Many of my retail choices are based on convenience. But beyond that, where more discretionary retail loyalties come into play, my affection tends to go to places that satisfy some small, idiosyncratic preferences. And to those who have mastered the art of the gesture.
For years before it was swallowed and stripped of any hint of personality, Midwest Airlines baked and served chocolate chip cookies on board their planes. Incredible. Milwaukee people still talk about that, wistfully.
Than Brothers Vietnamese restaurant on University Way in Seattle follows up your pho with a complimentary plate of delicious little cream puffs. The place is always packed.
Almost before you sit down at Ann Sather’s Swedish restaurants in Chicago you’re presented with a delicious basket of cinnamon rolls and limpa bread. New customers are dazzled and old ones keep coming back for it.
And my local food co-op, Outpost Natural Foods, which I support for many reasons, wouldn’t get a fraction of my business were it not for Little Oaties, the most delicious cookies on the planet. It’s one item among thousands, but addicting enough to get me there regularly.
The challenges of running a viable business are so immense, and it must be annoying to hear kibitzing from the sidelines. But speaking as one book-lover and former bookseller, I’d advise my colleagues to step back and ask themselves- keeping in mind Mrs. Eklund’s breakfast reaction- “What are my grapes?”
Wednesday, November 3, 2010
1. You always think everything will fit into one bag this time. You will always have to resort to two at the last minute.
2. There will always be a loud talker on the phone in the gate area. At the Milwaukee airport, a woman was complaining about Lucifer and the bad things he’d done lately. Yes, it turned out to be that Lucifer.
3. Travelling on Sunday means the pleasure of two hours with the Times. But not so pleasurable when it’s the week before a triumph of the lunatics election and the news is all depressing.
4. Scudding over the clouds and descending into Logan airport, always stunning.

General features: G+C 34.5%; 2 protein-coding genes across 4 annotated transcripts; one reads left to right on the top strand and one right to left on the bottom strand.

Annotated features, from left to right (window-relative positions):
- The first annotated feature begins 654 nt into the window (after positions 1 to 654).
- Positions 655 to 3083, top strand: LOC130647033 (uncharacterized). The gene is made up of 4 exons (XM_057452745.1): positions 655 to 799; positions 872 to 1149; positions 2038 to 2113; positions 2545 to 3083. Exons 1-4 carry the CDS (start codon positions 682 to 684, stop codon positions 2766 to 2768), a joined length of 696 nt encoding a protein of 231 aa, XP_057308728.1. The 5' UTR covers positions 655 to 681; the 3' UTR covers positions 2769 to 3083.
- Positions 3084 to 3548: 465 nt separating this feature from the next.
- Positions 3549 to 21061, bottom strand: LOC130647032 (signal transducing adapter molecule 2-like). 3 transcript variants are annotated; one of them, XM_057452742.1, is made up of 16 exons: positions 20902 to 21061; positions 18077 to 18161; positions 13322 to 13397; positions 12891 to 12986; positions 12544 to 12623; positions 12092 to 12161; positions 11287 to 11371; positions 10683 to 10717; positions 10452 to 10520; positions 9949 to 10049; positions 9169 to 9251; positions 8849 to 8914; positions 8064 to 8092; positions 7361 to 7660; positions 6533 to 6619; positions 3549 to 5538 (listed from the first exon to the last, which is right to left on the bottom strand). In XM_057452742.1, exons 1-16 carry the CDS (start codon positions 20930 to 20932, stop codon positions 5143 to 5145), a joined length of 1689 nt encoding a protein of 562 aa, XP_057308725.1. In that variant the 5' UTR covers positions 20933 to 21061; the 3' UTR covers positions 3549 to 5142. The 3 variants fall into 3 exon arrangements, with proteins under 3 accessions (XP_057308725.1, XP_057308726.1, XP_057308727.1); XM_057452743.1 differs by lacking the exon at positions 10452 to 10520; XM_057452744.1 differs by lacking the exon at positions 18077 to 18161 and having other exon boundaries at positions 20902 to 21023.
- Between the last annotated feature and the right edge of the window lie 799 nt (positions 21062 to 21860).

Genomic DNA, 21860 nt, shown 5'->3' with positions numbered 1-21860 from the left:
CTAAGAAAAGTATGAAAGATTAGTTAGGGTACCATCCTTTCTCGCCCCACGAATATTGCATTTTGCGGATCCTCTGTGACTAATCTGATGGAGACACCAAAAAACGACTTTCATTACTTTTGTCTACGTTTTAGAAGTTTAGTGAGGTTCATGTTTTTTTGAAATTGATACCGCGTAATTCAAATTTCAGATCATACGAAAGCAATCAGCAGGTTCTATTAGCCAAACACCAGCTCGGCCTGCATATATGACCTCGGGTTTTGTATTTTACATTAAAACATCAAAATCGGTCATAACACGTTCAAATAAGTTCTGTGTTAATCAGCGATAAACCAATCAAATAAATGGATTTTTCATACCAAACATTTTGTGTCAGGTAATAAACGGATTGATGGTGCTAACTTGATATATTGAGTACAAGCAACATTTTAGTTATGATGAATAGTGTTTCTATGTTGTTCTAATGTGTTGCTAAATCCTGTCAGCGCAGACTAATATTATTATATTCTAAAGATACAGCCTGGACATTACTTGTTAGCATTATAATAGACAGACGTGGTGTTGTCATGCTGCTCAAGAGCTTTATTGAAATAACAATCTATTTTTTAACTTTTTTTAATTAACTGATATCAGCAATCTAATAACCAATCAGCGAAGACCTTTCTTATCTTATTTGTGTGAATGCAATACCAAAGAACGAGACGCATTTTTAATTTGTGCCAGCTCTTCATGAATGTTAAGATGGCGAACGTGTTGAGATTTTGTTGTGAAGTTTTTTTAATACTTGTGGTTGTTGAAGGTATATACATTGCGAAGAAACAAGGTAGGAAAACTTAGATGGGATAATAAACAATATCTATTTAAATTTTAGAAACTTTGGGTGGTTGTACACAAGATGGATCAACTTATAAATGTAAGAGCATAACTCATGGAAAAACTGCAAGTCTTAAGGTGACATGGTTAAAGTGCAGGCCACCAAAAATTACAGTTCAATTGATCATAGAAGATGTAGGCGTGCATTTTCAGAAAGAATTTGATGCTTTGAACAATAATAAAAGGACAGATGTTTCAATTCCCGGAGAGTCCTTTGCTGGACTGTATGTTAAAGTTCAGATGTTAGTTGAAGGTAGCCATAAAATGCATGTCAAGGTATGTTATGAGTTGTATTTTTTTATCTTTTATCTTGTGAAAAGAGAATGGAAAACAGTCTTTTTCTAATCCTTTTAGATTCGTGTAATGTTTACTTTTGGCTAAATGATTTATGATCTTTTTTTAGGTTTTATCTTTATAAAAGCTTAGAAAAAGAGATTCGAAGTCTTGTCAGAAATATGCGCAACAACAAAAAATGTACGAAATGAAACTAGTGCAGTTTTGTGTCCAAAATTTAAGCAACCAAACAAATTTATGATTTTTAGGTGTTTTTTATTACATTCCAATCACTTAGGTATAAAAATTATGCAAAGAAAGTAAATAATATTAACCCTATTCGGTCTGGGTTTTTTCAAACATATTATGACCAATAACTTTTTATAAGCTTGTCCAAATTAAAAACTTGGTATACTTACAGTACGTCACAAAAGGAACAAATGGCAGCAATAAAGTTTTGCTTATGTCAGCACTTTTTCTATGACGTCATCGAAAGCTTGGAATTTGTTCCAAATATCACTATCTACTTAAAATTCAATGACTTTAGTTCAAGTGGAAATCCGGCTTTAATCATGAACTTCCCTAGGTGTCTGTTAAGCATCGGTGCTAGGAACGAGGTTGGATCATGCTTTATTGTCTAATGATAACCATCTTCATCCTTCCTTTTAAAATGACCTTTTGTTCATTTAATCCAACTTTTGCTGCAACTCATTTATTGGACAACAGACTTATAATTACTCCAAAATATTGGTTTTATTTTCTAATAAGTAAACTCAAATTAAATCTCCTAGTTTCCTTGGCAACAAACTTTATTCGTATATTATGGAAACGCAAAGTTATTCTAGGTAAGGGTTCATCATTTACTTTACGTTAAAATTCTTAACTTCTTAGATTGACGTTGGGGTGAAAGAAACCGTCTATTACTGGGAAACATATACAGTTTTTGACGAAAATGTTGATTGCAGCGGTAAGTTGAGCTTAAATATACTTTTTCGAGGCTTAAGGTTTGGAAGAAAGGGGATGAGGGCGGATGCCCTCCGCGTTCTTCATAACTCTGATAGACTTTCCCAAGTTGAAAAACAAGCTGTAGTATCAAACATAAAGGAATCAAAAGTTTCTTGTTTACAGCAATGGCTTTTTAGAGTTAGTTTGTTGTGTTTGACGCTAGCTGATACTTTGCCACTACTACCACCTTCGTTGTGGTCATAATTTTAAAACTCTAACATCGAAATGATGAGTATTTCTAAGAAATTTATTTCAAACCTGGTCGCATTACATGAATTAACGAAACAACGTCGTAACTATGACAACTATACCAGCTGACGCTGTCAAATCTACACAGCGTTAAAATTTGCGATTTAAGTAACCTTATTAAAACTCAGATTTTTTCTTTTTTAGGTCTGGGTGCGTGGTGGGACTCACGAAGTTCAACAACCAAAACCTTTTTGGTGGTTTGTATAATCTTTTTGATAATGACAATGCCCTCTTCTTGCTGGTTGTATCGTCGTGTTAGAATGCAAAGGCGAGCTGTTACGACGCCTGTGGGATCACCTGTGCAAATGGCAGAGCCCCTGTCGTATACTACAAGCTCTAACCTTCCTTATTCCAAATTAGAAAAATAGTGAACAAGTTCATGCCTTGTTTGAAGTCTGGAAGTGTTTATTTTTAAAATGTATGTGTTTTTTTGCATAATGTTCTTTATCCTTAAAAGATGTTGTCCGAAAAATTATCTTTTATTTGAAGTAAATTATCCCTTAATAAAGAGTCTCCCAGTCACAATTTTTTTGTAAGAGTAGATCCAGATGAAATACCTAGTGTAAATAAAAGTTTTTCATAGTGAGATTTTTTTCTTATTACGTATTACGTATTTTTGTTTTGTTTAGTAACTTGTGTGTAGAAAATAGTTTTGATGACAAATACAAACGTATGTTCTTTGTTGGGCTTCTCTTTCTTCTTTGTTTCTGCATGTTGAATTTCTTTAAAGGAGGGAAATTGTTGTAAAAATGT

5. The Silver Line bus will always be pulling away from the curb just as you get outside.
6. You’ve never quite arrived in Cambridge until you’ve spent an hour at Harvard Book Store.
7. The chance to pick up international newspapers in Harvard Square used to be exciting; now I don’t even bother to buy the Boston Globe.
8. With some editorial presentations, you can’t write fast enough to keep up; after others, I barely have a coherent phrase in my notes.
9. Some old books are as exciting to publish and sell as new ones. New editions of Oscar Wilde and Rainer Maria Rilke, for instance.
10. Covers, covers, covers. We never get tired of critiquing and over-thinking them but in the end it’s my taste against yours, right? Anyway, our jackets are generally magnifico.
11. After calling en editor you’ve known for ten years by the wrong name and realizing it ten minutes later, is it better to revisit the situation, or to just let it go?
12. The worst place to be seated at sales conference dinners is in the center of a long narrow table. You end up being on the margins of two conversations, and you run out of things to say to the person directly across from you.
13. When twenty people are dining at one very long table, texting is apparently now the preferred way to communicate.
14. Sales conference dinners are NOT all about the books. Conversational topics this week included marriages and divorces (number of), what it's like to hike the trail of the Lewis & Clark expedition, and the puzzling aggressiveness of Minneapolis drivers.
15. You will always hear at least one good unfamiliar quip from a British colleague. Up this week: “Well, she already has one cheek on the throne…” Anxious to find a context in which to use this.
16. A press that allows a dog to hang out in a basement office all day is a press I’m proud to work for. Hi Tabasco!
17. When we reps are asked constantly for honest feedback from the field, how honest can you be? Can I really say that some of my buyers fall asleep when they hear the word “digital?”
18. You dress for sales conferences in a more formal way than in real life. Sales conference colleagues have rarely seen me without a jacket and tie; most booksellers have never seen me in one.
19. Sureness, confidence, thinking on one’s feet: I have such smart colleagues! How to finally attain these things?
20. When driving from Cambridge to New Haven, dinner at Rein’s in Vernon, Connecticut is a must. Bliss.
21. US Postal service flat rate boxes: one of the most wonderful government inventions ever. My stuff gets home before I do.
22. Never leave sales conference thinking you have anticipated everything a bookseller might conceivably ask about a book. Within the first week out someone will stump you.
23. Befriend the sales assistants. They are interesting people, you will need them and they have great taste in music.
24. The secret of a successful meeting is a tray of cookies at 3:00.
25. If you can avoid flying home from LaGuardia on a plane full of Green Bay Packer fans after they’ve just beaten the NY Jets, by all means do so.